The app, designed for both the iPad and iPhone, is geared towards comic book readers on the go.
They say there's an app for everything, but the comic book medium has stayed the same since its original heyday in the 1940s. Static images, even on a tablet, are just that.
The Madefire app for the iPad and iPhone strives to change that. Using technology similar to Adobe’s Flash program, founders Ben Wolstenholme, Eugene Walden and Liam Sharp give artists and writers a new way to tell stories. With their technology, piercing screams can be heard, characters in the comics move deftly within panels, and bullets in gunfights seamlessly whiz through the air.
“These are made and built for the screen, not for print,” Wolstenholme said. “With sound, movement, touch and timing. We look at it as a new grammar.”
Although there are no voice-overs, the feeling the books inspire is more like one from a film than a book. But with panels, words and splash pages, every comic book reader will be fully engaged and drawn into the story.
They won’t complain about panoramic splash pages, sliding panels and moving objects in every scene either.
Designed for the on-the-go comic book fan, each story takes less than 10 minutes to read. Madefire’s main goal is to get their books on your screen as easily as possible.
“Our goal is to give creators the freedom to escape from the traditional confines of 21 static pages, and create a new world of words, pictures, motion and sound,” the company’s website reads. “Our hope is that this technology will bring a new dimension of expression and originality to storytelling.”
The technology, Wolstenholme said, makes it easy for artists to arrange their material and create scenes. Although they’d have to learn how to use the software, the browser-based platform is rather intuitive for artists.
Motion comics, an earlier experiment spawned in the late ‘90s, were a half-hearted attempt to bring the medium alive. More often than not, they robbed the reader’s imagination with bad sound effects and voice-overs. They also gave comic book giants a way to redeliver older material to an audience that cries for innovation, not repetition.
For comic book fans turned off by the motion comic era, Wolstenholme assured there was no cause for worry.
“These aren’t motion comics,” he said. “You watch those. These are about reading, but you control the experience. You’re the one that makes everything move. It’s all up to you.”
While Wolstenholme and Sharp knew they had a cool concept, in order to show the world what the platform could do, they needed content. To fill their digital shelves would be no easy task. Garnering respect in the comic book industry is like earning respect in the mafia. A few small contracts just won’t do.
Madefire’s brain trust knew they needed someone with an unshakable reputation to endorse it.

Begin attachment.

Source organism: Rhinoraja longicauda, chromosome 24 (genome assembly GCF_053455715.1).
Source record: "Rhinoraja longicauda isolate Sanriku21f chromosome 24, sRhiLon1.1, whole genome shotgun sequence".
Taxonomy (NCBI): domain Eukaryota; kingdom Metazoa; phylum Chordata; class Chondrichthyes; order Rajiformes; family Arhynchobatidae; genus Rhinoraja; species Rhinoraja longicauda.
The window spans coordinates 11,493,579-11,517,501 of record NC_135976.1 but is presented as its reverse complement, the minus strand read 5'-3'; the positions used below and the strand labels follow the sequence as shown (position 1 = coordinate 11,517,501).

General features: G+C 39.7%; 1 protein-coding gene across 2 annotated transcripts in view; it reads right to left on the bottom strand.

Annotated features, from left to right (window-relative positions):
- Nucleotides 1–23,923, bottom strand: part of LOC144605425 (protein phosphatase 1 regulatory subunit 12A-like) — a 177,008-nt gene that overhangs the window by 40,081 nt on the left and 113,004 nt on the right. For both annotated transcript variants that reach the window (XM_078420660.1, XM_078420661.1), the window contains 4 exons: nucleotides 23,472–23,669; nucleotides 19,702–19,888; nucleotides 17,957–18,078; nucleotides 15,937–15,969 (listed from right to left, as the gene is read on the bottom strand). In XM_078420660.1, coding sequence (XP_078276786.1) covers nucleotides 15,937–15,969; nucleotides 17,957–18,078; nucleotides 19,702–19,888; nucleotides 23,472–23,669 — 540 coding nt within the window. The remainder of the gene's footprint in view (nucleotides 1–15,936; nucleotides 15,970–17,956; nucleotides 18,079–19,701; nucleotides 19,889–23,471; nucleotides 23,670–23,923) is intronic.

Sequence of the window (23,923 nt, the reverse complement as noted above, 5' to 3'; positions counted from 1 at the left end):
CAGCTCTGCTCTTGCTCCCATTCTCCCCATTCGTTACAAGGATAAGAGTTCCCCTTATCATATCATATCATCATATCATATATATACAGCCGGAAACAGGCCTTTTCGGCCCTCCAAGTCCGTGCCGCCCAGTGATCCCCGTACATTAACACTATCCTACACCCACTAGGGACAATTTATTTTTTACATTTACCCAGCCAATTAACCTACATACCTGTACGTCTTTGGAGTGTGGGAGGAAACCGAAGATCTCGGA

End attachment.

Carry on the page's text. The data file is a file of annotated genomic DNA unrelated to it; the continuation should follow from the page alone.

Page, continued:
Dave Gibbons is a prime time player in comic books. He doesn’t do shoe shines for anyone. The artist behind Alan Moore’s classic graphic novel, “The Watchmen,” Gibbons has worked for a myriad of projects at DC comics. Over the years the 62-year-old has drawn for legends such as Frank Miller and Stan Lee.
The fact that this old dog, so ingrained in the history of the medium, has decided to take a chance on the project is telling. Gibbons’ new series, “Treatment,” which he wrote the first episode for and now serves as an advisor for, is one of the main attractions on the platform. The series, like all of the current Madefire creations, are currently free, in an effort to get the platform more exposure.
“I was so thrilled with what they were doing. They asked me if I had any properties that they could use,” Gibbons said. “So I told them about ‘Treatment’ and showed them what it looked like. It was serendipity because it fits so well on this platform.”
“Treatment” takes place in the near future, where police, in some areas, cannot stop hemorrhaging levels of crime. Those places get the “Treatment,” a group of men and women who flesh out the area of evil, any way they can. The group gets their funding by filming a live reality show during missions.
Part Roman gladiators mentality with hints of ‘80s action romps the likes of “Lethal Weapon” and “Robocop,” “Treatment” comes alive on the platform: bullets whiz by baddies and glass bottles crack and smash on heads. All with a swipe or press of your finger on your screen.
With another comics veteran, Doug Braithwaite, at the helm of the series, Gibbons is satisfied with where the project and platform are going.
“It’s been amazing to see how they fleshed the concept out,” Gibbons said. “It works good for Madefire because it has this world scope and we obviously have global aspirations.”
Wolstenholme and Sharp also have their own works on the platform. “Mono” follows the exploits of a half-man, half-ape assassin for the Queen of England during World War II. Sharp’s creation, “Captain Stone is missing” is a gritty tale about the world’s one and only super hero, whose disappearance and emotional demons haunt him at a daunting time for society.
With a handful of creators supporting the platform, Wolstenholme and the rest of the Madefire team know what their mission is.
“We’re trying to occupy that 10-15 minutes you have of downtime during the day,” Wolstenholme said. “At the bus or when you need an escape. You can play ‘Angry Birds’ or use MadeFire…we want it to be a no-brainer. They’re free stories from some of the great writers in our industry. We want people to read our stories.”